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Systemic vulnerability


Land Use Policy 87, 104041 (2019).

Studies on disaster risks have been surging in recent years, especially with the United Nation’s Sendai Framework for reducing such risks by 2030. However, much of the research has focused either on already vulnerable regions or on cities and their population and economic activity, leaving agricultural regions and production somewhat neglected.

Credit: DEA / ALBERT CEOLAN / Contributor / De Agostini / Getty

Francesco Pagliacci, at the Università degli Studi di Modena e Reggio Emilia, created a risk assessment case study for Italian agri-food production under the premise that ‘risk’ is a function of hazards, exposure and vulnerability to natural disasters. Quantifying indicators for these functions at the municipality level across the country, Pagliacci was able to develop multiple maps for the type of risk posed by potential disasters — such as floods or landslides — and determined that some of the areas with the highest exposure were also characterized by agricultural and food production. Beyond the geophysical division of disaster likelihood is the divide regarding which regions would be more vulnerable based on socio-economic preparedness and response. A shock to agri-food systems, even if localized to those regions and not cities, could affect an entire country.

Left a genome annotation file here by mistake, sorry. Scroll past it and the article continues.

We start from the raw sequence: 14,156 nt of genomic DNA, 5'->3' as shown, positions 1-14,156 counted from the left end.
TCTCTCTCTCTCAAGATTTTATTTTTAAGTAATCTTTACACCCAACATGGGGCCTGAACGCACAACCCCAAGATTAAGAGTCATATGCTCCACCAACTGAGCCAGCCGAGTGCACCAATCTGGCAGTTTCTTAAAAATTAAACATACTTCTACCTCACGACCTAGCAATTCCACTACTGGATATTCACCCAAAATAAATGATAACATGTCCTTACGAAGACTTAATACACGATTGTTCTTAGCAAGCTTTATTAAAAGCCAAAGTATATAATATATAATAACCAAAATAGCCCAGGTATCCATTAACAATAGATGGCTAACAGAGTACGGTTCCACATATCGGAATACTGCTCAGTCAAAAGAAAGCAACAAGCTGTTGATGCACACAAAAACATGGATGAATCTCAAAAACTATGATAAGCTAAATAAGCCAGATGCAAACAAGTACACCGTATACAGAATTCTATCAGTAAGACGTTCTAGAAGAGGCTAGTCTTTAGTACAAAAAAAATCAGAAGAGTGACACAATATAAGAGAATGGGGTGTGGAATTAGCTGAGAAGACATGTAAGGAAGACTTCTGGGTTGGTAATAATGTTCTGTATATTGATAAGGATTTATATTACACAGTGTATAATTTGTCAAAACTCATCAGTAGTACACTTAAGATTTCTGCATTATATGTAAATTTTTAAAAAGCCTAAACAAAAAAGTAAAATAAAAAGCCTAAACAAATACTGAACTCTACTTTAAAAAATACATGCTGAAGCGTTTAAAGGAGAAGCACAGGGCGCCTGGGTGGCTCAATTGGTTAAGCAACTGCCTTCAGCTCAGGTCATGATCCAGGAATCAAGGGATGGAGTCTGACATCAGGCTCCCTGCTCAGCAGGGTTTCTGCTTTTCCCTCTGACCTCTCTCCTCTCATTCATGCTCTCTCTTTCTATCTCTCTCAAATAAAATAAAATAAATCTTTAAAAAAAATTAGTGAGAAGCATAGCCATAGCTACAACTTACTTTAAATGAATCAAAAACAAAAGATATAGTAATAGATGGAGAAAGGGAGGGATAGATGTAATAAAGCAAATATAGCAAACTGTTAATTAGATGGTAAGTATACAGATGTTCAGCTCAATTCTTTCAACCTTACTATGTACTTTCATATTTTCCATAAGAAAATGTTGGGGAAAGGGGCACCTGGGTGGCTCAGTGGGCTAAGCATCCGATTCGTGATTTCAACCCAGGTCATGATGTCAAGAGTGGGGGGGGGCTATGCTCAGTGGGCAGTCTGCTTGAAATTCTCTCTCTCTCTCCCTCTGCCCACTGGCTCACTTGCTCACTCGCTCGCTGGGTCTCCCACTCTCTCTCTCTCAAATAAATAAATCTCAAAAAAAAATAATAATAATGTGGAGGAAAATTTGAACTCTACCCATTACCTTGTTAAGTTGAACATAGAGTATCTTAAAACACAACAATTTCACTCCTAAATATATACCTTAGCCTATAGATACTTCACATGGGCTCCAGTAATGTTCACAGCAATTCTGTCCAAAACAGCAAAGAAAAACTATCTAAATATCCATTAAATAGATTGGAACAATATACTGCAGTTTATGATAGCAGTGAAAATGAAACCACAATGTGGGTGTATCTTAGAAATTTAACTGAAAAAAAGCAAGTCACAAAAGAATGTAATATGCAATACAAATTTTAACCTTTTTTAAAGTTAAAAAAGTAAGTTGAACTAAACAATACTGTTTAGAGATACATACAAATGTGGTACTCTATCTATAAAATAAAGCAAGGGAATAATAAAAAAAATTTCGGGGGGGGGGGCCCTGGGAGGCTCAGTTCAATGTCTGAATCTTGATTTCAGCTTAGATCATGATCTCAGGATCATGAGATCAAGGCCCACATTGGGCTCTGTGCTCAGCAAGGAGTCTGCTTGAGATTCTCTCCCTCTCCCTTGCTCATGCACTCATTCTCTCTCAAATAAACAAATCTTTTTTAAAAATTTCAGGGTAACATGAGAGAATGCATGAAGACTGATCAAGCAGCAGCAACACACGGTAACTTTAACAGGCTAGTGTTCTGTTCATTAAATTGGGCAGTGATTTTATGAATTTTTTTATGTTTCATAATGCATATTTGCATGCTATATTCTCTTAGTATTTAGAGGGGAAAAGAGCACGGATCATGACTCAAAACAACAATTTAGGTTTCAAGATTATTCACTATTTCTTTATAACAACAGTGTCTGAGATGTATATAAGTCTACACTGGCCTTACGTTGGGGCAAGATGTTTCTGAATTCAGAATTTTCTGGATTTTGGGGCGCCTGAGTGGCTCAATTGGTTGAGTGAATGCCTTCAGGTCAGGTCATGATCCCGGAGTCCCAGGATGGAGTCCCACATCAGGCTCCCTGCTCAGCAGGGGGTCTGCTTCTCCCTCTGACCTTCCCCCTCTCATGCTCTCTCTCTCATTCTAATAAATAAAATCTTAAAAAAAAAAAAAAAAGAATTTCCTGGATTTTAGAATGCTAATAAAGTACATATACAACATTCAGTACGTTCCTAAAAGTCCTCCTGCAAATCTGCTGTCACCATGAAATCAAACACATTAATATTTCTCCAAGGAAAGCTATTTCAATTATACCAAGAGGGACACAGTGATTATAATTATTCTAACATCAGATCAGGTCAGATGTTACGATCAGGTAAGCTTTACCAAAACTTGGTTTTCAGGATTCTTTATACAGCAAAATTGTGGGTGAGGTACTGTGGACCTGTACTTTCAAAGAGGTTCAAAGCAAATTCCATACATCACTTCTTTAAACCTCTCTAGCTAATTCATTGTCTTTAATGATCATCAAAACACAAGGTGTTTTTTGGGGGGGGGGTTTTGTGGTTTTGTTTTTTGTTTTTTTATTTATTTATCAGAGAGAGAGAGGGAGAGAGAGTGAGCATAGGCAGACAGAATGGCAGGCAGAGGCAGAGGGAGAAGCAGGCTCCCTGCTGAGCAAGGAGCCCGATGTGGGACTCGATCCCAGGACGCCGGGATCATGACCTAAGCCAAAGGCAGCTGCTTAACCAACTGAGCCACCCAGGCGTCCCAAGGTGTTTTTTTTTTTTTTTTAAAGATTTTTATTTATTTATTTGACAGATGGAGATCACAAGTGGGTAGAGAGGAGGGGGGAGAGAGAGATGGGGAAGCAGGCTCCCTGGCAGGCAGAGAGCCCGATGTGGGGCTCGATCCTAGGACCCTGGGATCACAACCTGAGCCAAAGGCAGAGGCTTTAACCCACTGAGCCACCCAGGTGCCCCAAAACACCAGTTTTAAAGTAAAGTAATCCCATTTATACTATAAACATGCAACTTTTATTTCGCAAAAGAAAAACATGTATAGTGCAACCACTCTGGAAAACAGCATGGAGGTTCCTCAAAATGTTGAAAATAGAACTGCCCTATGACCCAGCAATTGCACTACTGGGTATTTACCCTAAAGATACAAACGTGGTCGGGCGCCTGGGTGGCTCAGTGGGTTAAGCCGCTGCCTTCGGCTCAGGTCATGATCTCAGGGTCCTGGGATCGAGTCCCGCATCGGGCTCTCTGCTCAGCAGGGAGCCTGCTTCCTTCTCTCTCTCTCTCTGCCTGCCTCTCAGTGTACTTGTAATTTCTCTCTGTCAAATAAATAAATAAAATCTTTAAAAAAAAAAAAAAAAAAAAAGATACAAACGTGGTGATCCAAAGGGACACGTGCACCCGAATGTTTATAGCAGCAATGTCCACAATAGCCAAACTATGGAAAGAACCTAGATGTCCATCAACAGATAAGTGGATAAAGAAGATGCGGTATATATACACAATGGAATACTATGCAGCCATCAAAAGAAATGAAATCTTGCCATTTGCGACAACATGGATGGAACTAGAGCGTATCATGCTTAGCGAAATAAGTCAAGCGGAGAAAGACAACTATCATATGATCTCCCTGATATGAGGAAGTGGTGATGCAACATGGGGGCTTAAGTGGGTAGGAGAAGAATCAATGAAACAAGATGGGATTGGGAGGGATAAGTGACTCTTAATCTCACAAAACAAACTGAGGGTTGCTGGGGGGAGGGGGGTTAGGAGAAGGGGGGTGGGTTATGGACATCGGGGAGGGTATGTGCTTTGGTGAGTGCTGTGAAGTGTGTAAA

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Correspondence to Ryan Scarrow.

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Scarrow, R. Systemic vulnerability. Nat. Plants 5, 909 (2019).

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